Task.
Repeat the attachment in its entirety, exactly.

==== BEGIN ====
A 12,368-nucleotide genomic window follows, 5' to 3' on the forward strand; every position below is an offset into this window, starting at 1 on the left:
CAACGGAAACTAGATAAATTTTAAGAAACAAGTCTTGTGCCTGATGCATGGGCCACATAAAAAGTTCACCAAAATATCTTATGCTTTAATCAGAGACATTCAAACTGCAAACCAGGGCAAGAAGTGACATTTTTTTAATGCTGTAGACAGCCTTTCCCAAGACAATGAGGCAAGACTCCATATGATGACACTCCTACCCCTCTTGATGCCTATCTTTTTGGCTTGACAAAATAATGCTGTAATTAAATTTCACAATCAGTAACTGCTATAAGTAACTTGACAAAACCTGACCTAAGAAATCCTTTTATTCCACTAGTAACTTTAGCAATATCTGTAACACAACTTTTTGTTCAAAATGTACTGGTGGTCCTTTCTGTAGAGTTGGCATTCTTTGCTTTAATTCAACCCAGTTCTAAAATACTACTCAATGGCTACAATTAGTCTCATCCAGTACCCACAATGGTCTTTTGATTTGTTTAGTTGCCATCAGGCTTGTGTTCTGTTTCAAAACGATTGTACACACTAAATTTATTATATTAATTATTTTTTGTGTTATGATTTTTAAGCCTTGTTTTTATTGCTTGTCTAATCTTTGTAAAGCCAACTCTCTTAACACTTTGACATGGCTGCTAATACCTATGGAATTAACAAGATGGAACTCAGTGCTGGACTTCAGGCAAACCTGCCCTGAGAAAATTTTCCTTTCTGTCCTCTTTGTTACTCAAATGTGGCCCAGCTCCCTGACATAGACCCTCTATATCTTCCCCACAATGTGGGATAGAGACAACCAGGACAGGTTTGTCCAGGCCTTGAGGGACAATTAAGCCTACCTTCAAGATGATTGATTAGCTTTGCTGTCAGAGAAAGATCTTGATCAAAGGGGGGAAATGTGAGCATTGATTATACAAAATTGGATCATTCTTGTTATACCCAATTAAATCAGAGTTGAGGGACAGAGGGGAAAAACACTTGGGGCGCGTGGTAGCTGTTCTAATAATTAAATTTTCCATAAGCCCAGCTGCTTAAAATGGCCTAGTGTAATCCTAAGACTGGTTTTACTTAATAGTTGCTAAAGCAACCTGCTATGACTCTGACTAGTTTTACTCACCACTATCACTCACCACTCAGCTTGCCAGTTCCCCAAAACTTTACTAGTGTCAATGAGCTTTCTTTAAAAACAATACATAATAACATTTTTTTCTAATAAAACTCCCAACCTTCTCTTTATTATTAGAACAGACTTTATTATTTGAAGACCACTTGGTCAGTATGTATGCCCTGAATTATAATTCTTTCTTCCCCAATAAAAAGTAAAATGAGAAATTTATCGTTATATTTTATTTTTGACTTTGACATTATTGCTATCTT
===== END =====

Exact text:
A 12,368-nucleotide genomic window follows, 5' to 3' on the forward strand; every position below is an offset into this window, starting at 1 on the left:
CAACGGAAACTAGATAAATTTTAAGAAACAAGTCTTGTGCCTGATGCATGGGCCACATAAAAAGTTCACCAAAATATCTTATGCTTTAATCAGAGACATTCAAACTGCAAACCAGGGCAAGAAGTGACATTTTTTTAATGCTGTAGACAGCCTTTCCCAAGACAATGAGGCAAGACTCCATATGATGACACTCCTACCCCTCTTGATGCCTATCTTTTTGGCTTGACAAAATAATGCTGTAATTAAATTTCACAATCAGTAACTGCTATAAGTAACTTGACAAAACCTGACCTAAGAAATCCTTTTATTCCACTAGTAACTTTAGCAATATCTGTAACACAACTTTTTGTTCAAAATGTACTGGTGGTCCTTTCTGTAGAGTTGGCATTCTTTGCTTTAATTCAACCCAGTTCTAAAATACTACTCAATGGCTACAATTAGTCTCATCCAGTACCCACAATGGTCTTTTGATTTGTTTAGTTGCCATCAGGCTTGTGTTCTGTTTCAAAACGATTGTACACACTAAATTTATTATATTAATTATTTTTTGTGTTATGATTTTTAAGCCTTGTTTTTATTGCTTGTCTAATCTTTGTAAAGCCAACTCTCTTAACACTTTGACATGGCTGCTAATACCTATGGAATTAACAAGATGGAACTCAGTGCTGGACTTCAGGCAAACCTGCCCTGAGAAAATTTTCCTTTCTGTCCTCTTTGTTACTCAAATGTGGCCCAGCTCCCTGACATAGACCCTCTATATCTTCCCCACAATGTGGGATAGAGACAACCAGGACAGGTTTGTCCAGGCCTTGAGGGACAATTAAGCCTACCTTCAAGATGATTGATTAGCTTTGCTGTCAGAGAAAGATCTTGATCAAAGGGGGGAAATGTGAGCATTGATTATACAAAATTGGATCATTCTTGTTATACCCAATTAAATCAGAGTTGAGGGACAGAGGGGAAAAACACTTGGGGCGCGTGGTAGCTGTTCTAATAATTAAATTTTCCATAAGCCCAGCTGCTTAAAATGGCCTAGTGTAATCCTAAGACTGGTTTTACTTAATAGTTGCTAAAGCAACCTGCTATGACTCTGACTAGTTTTACTCACCACTATCACTCACCACTCAGCTTGCCAGTTCCCCAAAACTTTACTAGTGTCAATGAGCTTTCTTTAAAAACAATACATAATAACATTTTTTTCTAATAAAACTCCCAACCTTCTCTTTATTATTAGAACAGACTTTATTATTTGAAGACCACTTGGTCAGTATGTATGCCCTGAATTATAATTCTTTCTTCCCCAATAAAAAGTAAAATGAGAAATTTATCGTTATATTTTATTTTTGACTTTGACATTATTGCTATCTT